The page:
Read_unaligned of packed vector in a struct crashes program

I'm very new to rust and have run into this situation. The program listed below, crashes due to:
"free(): double free detected in tcache 2". I've tried this reading from primitives inside the
struct and that does not cause the issue.

Any ideas?

 * We want to store the data obtained from a disk file. The file consists
 * of a bunch of bytes whose structure is defined in an external spec.
 * This struct is a small example of what's in that spec. The spec does
 * not include any padding between the tag and a_vec.
struct S{
    tag : u8,
    a_vec : Vec<u8>

 * in this example we build the input from an array but in the real
 * program, it would come from a disk file.
fn main() {
    let a_array : [u8;11] = [0x5, 0x31, 0x32, 0x33, 0x34, 0x35, 0x36, 0x37, 0x38, 0x39, 0x3A];
    let a_vec = a_array.to_vec();

 * After loading up a byte vector (e.g. from a disk file) here we want
 * to have our way with it.  In particular, we want to put it into a struct
 * along with it's first byte value, its length, and the first word of it.
 * @v : a vector containing the bytes we want to process
fn process(v : &Vec<u8>){
    let my_s = S{
        tag : v[0],                             // the first byte is a tag
        a_vec : get_bytes(&v, 1, v.len()-1)     // the next bunch of bytes is data

    //  this works because the first byte is aligned
    println!("tag = {:x?}",my_s.tag);

    //  but the vector is not so we have to fetch it using
    //  read_unaligned.

    //  This println fails due to "reference to packed field is unaligned"
    //      println!("doing something with a_vec {:x?}", my_s.a_vec);
    //  so we try this instead. But when the program ends we get:
    //      free(): double free detected in tcache 2
    let unaligned = std::ptr::addr_of!(my_s.a_vec);
    let v = unsafe { std::ptr::read_unaligned(unaligned)};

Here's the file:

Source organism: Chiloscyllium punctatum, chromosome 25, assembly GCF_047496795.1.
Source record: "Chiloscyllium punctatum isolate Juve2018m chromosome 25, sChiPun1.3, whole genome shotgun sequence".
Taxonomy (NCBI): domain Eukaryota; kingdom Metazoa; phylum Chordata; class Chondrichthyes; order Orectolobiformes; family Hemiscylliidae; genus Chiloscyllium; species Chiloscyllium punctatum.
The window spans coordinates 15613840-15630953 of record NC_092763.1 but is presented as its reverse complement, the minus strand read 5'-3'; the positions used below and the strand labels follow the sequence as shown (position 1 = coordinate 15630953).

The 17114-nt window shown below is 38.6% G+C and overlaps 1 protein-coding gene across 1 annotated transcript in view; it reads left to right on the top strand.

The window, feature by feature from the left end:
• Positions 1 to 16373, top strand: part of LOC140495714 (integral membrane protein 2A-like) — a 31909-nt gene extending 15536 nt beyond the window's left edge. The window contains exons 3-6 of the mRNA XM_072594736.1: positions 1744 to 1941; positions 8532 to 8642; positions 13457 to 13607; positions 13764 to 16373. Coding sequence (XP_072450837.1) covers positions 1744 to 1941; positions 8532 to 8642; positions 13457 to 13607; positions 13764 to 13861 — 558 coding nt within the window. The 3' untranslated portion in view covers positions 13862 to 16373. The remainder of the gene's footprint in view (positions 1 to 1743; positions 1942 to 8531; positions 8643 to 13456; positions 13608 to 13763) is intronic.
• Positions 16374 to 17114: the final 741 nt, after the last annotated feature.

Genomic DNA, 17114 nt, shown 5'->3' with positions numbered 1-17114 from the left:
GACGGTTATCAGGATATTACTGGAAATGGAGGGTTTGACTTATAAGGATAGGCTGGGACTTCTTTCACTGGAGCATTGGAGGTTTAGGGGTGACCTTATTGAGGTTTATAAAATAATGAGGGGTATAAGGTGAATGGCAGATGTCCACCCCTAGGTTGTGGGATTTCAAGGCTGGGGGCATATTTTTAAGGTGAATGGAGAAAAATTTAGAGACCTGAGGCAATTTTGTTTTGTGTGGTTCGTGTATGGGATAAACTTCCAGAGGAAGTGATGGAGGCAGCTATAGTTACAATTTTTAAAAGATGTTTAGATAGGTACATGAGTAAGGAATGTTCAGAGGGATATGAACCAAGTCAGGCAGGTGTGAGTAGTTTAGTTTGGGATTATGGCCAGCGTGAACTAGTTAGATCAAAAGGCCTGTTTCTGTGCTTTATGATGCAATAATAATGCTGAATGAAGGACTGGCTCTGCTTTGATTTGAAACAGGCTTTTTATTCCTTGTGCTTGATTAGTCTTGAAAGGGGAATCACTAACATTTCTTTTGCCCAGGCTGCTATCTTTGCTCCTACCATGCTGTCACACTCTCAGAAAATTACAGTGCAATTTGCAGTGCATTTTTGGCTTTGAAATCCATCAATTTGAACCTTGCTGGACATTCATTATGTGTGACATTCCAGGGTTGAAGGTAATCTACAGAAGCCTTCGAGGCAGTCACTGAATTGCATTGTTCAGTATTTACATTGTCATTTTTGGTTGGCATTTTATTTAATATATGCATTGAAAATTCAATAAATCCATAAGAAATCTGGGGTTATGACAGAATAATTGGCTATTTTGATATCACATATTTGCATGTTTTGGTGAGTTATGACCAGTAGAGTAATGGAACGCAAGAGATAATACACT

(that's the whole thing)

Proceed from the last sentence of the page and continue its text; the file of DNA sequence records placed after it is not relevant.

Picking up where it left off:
println!("doing something with a_vec {:x?}", v);


 * Get a subset of a vector of bytes and return it as a vector of bytes
 * @buf : is a vector containing a bunch of bytes which could have come from a file
 * @start_index : first byte of the subset
 * @length : how many bytes to get from start_index
fn get_bytes (buff : &Vec<u8>, start_index : usize, length : usize) -> Vec<u8>{
    let mut rtn : Vec<u8> = Vec::new();
    let mut 
    i : usize = 0;
    while i < length {
        i += 1;



tag = 5
doing something with a_vec [31, 32, 33, 34, 35, 36, 37, 38, 39, 3a]


   Compiling playground v0.0.1 (/playground)
    Finished dev [unoptimized + debuginfo] target(s) in 5.32s
     Running `target/debug/playground`
free(): double free detected in tcache 2
timeout: the monitored command dumped core
/playground/tools/ line 11:     8 Aborted                 timeout --signal=KILL ${timeout} "$@"

I am not that confident in writing correct unsafe code myself, so my opinion might be wrong.
Looking at the documentation of read_unaligned it is mentioned that

Like read , read_unaligned creates a bitwise copy of T , regardless of whether T is Copy . If T is not Copy , using both the returned value and the value at *src can violate memory safety.

To me it seems that the bitwise copy of the Vec gets dropped and later the original as well, thus creating the problem you are seeing.